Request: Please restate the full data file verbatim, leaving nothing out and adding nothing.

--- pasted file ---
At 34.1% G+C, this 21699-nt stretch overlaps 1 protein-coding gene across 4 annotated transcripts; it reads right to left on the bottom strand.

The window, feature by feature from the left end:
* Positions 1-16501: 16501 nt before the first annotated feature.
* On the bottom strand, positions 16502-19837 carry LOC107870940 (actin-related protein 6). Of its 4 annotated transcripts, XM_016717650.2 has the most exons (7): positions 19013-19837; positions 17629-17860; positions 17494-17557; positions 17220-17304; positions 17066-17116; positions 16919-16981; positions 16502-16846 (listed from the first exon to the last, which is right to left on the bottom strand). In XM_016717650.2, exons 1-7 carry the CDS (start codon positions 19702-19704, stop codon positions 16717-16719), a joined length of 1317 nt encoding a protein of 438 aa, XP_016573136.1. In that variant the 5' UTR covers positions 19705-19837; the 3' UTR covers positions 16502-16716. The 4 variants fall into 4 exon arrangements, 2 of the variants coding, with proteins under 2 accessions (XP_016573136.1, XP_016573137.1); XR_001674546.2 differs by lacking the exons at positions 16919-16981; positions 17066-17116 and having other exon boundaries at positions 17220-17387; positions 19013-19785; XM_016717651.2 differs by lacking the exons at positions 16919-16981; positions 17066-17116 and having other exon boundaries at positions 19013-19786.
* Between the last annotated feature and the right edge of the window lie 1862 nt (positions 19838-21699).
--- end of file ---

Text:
At 34.1% G+C, this 21699-nt stretch overlaps 1 protein-coding gene across 4 annotated transcripts; it reads right to left on the bottom strand.

The window, feature by feature from the left end:
* Positions 1-16501: 16501 nt before the first annotated feature.
* On the bottom strand, positions 16502-19837 carry LOC107870940 (actin-related protein 6). Of its 4 annotated transcripts, XM_016717650.2 has the most exons (7): positions 19013-19837; positions 17629-17860; positions 17494-17557; positions 17220-17304; positions 17066-17116; positions 16919-16981; positions 16502-16846 (listed from the first exon to the last, which is right to left on the bottom strand). In XM_016717650.2, exons 1-7 carry the CDS (start codon positions 19702-19704, stop codon positions 16717-16719), a joined length of 1317 nt encoding a protein of 438 aa, XP_016573136.1. In that variant the 5' UTR covers positions 19705-19837; the 3' UTR covers positions 16502-16716. The 4 variants fall into 4 exon arrangements, 2 of the variants coding, with proteins under 2 accessions (XP_016573136.1, XP_016573137.1); XR_001674546.2 differs by lacking the exons at positions 16919-16981; positions 17066-17116 and having other exon boundaries at positions 17220-17387; positions 19013-19785; XM_016717651.2 differs by lacking the exons at positions 16919-16981; positions 17066-17116 and having other exon boundaries at positions 19013-19786.
* Between the last annotated feature and the right edge of the window lie 1862 nt (positions 19838-21699).